Part 35. Tax Court Litigation
Chapter 3. Motions
Section 5. Motions for Disposition without Trial
The Tax Court Rules provide for three procedures for the early disposition of cases on their substantive merits without the necessity of trial: judgment on the pleadings under T.C. Rule 120, summary judgment under T.C. Rule 121, and submission of a fully stipulated case to the court under T.C. Rule 122. In addition, there are miscellaneous motions resulting in the disposition of cases without trial on essentially procedural grounds.
This motion is not often used by the respondent since most petitions are drafted in a form that is not susceptible to the respondent admitting the allegations as they are written, nor would the pleadings ordinarily present a nonfrivolous substantive issue for disposition without matters outside the pleadings having to be considered. This motion, however, may be used routinely in cases involving frivolous legal arguments when the time has passed for filing a motion to dismiss for failure to state a claim. This type of motion may not be used in cases involving fraud, transferee, or other issues as to which the burden of proof is upon the respondent, unless the affirmative allegations in the answer have been deemed admitted under T.C. Rule 37. A motion for judgment on the pleadings should be used with caution. There must be clarity and certainty that not only are all of the facts that are necessary for the motion stated in the petition and admitted in the answer, but also that such facts are properly stated. The allegations of fact in the petition and their admission in the answer must be sufficient to form a factual basis upon which the court can, as a matter of law, decide the issues for the respondent. This type of motion should never be used in cases in which the statutory notice of deficiency was not issued within the period of limitations whether or not the statute of limitations was raised as an issue in the petition. If such issue is not raised initially in the petition, the court may, at the hearing on the motion for judgment on the pleadings, permit the issue to be raised. See section 7459(e) as to the effect of the court holding that the assessment and collection of any tax is barred by the statute of limitations. Petitioners have attempted to use this type of motion when material facts alleged in the petition have been denied in the answer. Such procedure is improper since the petitioner in his or her motion must find sufficient admitted facts or facts otherwise appearing in the record to support his or her motion.
A motion for judgment on the pleadings can be employed only after the pleadings are closed (T.C. Rule 38) and it is clear from the pleadings themselves that the case presents no genuine issues of fact but only issues of law. The pleadings and admissions therein form the only basis for the motion. If matters outside the pleadings are presented to the court and are not excluded, the motion will be treated as one for summary judgment, and the parties will be given a reasonable opportunity to present all material pertinent to such a motion by T.C. Rule 121. In cases where the burden of proof is on the respondent and affirmative allegations have been made in the answer, use of the motion would be appropriate only if the allegations have been deemed admitted under T.C. Rule 37(c). The motion can only be used where the granting of the motion will result in a decision for the moving party. Motions for judgment on the pleadings may be directly filed with the court if the issue is one for which a brief could be directly filed with the court. All other motions for judgment on the pleadings are to be forwarded to the appropriate Associate Chief Counsel for review before filing with the court. See Exhibit 35.11.1–1, Tax Court Documents Requiring Associate Office Review.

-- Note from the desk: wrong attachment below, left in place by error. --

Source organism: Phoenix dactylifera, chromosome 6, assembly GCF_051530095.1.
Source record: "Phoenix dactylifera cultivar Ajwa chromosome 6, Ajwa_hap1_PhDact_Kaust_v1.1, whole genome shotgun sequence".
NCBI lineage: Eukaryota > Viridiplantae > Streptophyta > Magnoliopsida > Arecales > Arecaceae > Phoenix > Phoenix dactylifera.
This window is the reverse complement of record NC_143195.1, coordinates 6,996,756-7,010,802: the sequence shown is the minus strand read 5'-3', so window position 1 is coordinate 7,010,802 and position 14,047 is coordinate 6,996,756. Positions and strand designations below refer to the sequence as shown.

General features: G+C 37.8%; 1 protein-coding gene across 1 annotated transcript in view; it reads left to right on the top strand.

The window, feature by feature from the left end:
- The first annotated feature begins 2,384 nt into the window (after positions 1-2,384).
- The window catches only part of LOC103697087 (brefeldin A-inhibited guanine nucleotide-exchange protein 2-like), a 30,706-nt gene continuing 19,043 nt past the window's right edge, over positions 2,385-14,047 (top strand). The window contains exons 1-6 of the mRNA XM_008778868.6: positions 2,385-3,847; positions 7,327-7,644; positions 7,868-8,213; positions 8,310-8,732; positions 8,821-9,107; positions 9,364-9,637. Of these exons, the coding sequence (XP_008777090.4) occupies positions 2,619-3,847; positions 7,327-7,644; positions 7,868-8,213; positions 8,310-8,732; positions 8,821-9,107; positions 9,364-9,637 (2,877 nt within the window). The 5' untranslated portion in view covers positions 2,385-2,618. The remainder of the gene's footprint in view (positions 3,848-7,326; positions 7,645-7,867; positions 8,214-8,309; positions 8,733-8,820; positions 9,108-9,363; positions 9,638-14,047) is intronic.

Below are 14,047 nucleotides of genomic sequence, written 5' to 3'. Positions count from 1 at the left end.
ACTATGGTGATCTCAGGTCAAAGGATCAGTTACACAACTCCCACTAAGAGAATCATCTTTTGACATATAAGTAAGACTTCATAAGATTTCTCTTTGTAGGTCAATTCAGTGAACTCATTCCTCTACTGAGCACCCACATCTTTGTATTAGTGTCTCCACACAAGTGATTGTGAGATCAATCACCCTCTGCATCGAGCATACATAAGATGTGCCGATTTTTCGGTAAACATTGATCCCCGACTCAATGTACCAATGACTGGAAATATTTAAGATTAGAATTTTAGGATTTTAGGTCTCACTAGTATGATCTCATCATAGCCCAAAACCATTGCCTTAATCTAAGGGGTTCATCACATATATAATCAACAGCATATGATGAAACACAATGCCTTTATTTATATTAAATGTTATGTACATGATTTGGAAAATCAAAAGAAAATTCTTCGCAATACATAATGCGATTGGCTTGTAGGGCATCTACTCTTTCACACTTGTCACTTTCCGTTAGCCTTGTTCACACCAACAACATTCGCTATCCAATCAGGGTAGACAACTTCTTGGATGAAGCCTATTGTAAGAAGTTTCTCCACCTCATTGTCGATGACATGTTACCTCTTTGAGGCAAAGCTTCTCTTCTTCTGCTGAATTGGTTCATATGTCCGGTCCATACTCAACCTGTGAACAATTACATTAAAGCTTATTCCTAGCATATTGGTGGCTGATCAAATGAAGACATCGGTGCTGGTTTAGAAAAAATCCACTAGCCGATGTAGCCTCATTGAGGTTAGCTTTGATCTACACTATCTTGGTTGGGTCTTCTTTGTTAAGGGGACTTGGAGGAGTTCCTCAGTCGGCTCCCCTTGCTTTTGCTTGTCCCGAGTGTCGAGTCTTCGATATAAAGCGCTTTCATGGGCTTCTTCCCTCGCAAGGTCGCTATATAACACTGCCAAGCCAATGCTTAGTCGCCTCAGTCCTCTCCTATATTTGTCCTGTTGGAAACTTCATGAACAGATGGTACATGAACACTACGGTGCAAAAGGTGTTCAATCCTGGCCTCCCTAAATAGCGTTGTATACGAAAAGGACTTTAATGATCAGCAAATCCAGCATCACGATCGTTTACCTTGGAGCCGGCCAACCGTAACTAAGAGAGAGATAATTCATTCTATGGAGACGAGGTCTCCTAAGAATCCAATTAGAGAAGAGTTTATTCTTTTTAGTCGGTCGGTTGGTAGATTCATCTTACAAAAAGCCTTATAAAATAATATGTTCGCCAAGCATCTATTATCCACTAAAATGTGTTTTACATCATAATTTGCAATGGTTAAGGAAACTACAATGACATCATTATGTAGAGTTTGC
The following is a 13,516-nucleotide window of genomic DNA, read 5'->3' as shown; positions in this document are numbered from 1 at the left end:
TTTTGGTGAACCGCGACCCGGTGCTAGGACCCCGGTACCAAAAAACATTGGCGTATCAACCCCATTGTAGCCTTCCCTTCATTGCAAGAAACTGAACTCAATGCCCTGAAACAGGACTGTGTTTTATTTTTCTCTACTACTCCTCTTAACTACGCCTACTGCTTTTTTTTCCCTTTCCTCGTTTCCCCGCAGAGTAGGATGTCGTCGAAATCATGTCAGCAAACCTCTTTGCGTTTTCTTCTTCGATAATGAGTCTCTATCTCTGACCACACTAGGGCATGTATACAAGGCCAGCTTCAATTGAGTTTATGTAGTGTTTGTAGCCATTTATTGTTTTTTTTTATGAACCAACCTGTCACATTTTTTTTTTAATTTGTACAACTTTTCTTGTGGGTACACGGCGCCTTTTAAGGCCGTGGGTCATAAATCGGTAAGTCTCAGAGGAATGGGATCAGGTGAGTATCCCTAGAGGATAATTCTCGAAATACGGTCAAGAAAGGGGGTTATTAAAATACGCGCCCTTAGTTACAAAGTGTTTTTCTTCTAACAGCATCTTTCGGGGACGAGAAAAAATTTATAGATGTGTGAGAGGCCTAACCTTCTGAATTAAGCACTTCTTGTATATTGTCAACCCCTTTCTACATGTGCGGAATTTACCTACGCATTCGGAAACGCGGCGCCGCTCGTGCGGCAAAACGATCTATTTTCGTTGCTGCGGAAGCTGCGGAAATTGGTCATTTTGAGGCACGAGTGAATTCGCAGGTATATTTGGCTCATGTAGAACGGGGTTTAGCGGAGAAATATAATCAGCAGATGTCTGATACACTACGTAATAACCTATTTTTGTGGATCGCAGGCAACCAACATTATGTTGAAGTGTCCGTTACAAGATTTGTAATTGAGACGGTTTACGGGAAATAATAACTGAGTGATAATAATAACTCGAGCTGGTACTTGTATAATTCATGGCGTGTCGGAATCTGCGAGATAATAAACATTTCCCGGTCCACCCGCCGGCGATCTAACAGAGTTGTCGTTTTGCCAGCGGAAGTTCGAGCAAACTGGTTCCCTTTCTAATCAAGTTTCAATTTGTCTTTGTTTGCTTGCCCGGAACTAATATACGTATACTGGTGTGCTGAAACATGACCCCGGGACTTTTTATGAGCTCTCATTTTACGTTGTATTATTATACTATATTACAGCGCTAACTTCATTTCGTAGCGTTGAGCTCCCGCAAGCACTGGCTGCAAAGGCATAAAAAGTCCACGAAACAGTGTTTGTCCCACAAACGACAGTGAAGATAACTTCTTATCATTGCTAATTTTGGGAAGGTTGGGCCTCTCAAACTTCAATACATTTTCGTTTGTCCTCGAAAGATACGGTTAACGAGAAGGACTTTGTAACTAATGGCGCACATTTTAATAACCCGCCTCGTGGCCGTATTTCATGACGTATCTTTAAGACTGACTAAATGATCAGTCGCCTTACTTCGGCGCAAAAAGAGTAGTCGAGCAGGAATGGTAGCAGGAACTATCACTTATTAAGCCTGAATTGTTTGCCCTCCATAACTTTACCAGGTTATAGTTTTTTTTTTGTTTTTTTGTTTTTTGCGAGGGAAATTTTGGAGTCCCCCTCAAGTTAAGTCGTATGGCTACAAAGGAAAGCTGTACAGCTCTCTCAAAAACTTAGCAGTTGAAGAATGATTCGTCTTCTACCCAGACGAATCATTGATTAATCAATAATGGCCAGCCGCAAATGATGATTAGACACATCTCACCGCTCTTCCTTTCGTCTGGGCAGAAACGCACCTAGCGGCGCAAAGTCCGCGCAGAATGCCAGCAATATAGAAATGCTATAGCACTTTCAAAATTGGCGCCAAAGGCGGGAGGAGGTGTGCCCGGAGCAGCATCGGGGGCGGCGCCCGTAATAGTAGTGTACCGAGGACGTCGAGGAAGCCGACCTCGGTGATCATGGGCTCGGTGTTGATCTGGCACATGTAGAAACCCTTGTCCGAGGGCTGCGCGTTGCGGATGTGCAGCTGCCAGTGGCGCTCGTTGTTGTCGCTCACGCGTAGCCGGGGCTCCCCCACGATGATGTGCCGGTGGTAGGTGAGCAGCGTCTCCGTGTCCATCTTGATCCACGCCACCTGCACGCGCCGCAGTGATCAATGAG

The primary purpose of the summary judgment procedure is to pierce the allegations of the pleadings and show that there is no genuine issue of material fact, although it appears that an issue is raised by the pleadings. Summary judgment may be utilized to resolve all or part of the issues in a case. Where the parties are disposed to stipulate the case and submit it under T.C. Rule 122 (Submission Without Trial), summary judgment should not be used as a substitute for that procedure. The submission of a case without trial (under T.C. Rule 122) is preferable since the respondent will be better able to set forth the facts with clarity and completeness. The submission of a case on stipulation will promote opinions which will tend to have more precedent value because of the clarity and completeness of the facts. In instances where the granting of a motion for summary judgment does not resolve all of the issues in a case (partial summary judgment), the order to be entered by the court does not constitute a decision and accordingly, no assessment may be made. See T.C. Rule 121(c).
The following is a partial list of situations where summary judgment procedures would be applicable.
In situations where there is no genuine issue of material fact and respondent is entitled to judgment as a matter of law.
In situations where the petition raises merely vexatious or frivolous issues, summary judgment may be an appropriate mechanism utilized to dispose of the case at an earlier time and without the necessity of a trial.